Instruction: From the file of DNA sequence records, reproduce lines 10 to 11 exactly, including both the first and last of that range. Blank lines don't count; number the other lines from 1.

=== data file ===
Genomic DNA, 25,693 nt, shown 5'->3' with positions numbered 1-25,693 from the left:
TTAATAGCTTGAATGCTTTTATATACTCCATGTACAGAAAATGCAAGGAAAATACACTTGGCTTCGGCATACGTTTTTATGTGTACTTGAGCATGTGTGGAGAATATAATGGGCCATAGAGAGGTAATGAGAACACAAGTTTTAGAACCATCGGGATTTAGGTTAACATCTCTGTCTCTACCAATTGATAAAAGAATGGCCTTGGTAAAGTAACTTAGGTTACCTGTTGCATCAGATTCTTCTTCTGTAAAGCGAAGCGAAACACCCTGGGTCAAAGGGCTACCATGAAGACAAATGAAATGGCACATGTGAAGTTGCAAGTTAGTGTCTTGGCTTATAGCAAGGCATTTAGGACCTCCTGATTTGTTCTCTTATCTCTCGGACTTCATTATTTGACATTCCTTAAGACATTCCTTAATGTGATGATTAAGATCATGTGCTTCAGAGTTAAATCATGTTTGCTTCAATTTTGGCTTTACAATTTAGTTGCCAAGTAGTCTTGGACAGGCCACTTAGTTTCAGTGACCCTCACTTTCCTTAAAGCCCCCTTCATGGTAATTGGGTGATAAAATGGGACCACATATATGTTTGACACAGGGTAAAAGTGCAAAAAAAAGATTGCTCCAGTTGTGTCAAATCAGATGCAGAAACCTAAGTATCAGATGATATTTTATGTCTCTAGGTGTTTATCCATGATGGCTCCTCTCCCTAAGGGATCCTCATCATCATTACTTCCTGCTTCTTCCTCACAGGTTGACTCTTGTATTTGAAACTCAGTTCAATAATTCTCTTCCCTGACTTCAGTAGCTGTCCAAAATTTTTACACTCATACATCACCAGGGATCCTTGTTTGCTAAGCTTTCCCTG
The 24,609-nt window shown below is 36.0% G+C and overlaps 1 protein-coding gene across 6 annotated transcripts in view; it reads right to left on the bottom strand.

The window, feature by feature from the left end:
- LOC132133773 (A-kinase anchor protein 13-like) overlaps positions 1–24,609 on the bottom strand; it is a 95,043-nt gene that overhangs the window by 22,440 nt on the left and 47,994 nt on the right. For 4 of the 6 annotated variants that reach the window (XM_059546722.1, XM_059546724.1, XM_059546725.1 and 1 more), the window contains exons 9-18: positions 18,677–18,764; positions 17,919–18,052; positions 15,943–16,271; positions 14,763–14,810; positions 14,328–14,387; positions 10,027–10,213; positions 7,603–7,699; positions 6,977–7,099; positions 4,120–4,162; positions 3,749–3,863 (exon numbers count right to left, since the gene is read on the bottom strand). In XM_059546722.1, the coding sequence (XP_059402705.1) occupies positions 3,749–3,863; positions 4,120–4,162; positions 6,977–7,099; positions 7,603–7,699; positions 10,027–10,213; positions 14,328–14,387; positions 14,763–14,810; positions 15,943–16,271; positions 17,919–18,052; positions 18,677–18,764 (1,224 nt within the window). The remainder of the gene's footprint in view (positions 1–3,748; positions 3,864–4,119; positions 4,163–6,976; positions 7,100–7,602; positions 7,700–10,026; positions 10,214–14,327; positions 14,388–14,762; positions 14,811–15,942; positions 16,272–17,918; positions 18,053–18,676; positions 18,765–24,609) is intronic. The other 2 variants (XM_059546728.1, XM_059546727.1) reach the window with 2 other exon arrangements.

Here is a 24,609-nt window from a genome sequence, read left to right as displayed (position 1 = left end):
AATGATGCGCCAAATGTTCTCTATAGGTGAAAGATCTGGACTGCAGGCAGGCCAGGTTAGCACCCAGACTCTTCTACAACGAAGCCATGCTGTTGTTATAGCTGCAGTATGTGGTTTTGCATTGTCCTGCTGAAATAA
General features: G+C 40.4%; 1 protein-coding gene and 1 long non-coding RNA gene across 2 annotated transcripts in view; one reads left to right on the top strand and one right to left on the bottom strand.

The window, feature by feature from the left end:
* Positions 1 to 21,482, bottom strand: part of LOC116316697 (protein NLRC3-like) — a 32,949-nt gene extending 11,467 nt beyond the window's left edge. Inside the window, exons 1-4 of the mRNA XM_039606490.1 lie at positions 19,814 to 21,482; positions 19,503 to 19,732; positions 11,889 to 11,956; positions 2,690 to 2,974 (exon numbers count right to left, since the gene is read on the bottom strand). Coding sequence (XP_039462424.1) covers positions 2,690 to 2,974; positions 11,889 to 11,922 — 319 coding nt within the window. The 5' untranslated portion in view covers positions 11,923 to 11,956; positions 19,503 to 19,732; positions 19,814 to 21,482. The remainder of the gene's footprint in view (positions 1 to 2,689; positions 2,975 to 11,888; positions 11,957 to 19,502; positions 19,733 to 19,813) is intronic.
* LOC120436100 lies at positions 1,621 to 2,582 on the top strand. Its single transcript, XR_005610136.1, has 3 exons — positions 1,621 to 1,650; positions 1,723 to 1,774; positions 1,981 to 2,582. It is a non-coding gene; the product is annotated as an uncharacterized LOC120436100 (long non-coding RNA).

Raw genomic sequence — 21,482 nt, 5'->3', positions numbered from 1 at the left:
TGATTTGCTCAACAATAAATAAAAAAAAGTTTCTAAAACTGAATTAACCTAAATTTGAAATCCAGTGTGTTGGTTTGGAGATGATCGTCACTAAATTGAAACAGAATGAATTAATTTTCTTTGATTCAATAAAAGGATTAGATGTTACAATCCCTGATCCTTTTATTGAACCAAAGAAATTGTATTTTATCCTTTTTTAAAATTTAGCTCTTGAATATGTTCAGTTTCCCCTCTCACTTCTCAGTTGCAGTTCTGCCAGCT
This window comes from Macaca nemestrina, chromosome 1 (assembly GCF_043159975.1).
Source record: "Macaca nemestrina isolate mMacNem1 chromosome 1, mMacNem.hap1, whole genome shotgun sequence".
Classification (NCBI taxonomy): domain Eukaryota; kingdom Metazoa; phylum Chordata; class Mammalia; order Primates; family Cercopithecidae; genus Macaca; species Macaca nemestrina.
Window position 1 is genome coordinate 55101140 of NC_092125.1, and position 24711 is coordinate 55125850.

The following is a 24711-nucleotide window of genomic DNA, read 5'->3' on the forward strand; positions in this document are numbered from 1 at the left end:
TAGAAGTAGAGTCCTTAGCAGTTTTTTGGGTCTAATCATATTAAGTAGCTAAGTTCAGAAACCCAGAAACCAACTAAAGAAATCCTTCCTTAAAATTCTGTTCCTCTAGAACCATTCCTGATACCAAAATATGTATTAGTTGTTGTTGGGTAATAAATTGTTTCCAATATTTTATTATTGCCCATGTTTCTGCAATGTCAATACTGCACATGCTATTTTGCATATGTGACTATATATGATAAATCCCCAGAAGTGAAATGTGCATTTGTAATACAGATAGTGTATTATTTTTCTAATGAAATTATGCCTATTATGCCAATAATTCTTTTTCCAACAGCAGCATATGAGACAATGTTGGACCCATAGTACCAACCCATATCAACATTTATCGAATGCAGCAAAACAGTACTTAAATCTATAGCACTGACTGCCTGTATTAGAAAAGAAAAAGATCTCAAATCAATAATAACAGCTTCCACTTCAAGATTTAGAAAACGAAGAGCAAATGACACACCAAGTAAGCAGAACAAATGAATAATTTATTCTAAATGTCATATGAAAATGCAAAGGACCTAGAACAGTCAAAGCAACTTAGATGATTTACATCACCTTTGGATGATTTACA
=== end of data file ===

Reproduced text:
* Positions 1 to 21,482, bottom strand: part of LOC116316697 (protein NLRC3-like) — a 32,949-nt gene extending 11,467 nt beyond the window's left edge. Inside the window, exons 1-4 of the mRNA XM_039606490.1 lie at positions 19,814 to 21,482; positions 19,503 to 19,732; positions 11,889 to 11,956; positions 2,690 to 2,974 (exon numbers count right to left, since the gene is read on the bottom strand). Coding sequence (XP_039462424.1) covers positions 2,690 to 2,974; positions 11,889 to 11,922 — 319 coding nt within the window. The 5' untranslated portion in view covers positions 11,923 to 11,956; positions 19,503 to 19,732; positions 19,814 to 21,482. The remainder of the gene's footprint in view (positions 1 to 2,689; positions 2,975 to 11,888; positions 11,957 to 19,502; positions 19,733 to 19,813) is intronic.
* LOC120436100 lies at positions 1,621 to 2,582 on the top strand. Its single transcript, XR_005610136.1, has 3 exons — positions 1,621 to 1,650; positions 1,723 to 1,774; positions 1,981 to 2,582. It is a non-coding gene; the product is annotated as an uncharacterized LOC120436100 (long non-coding RNA).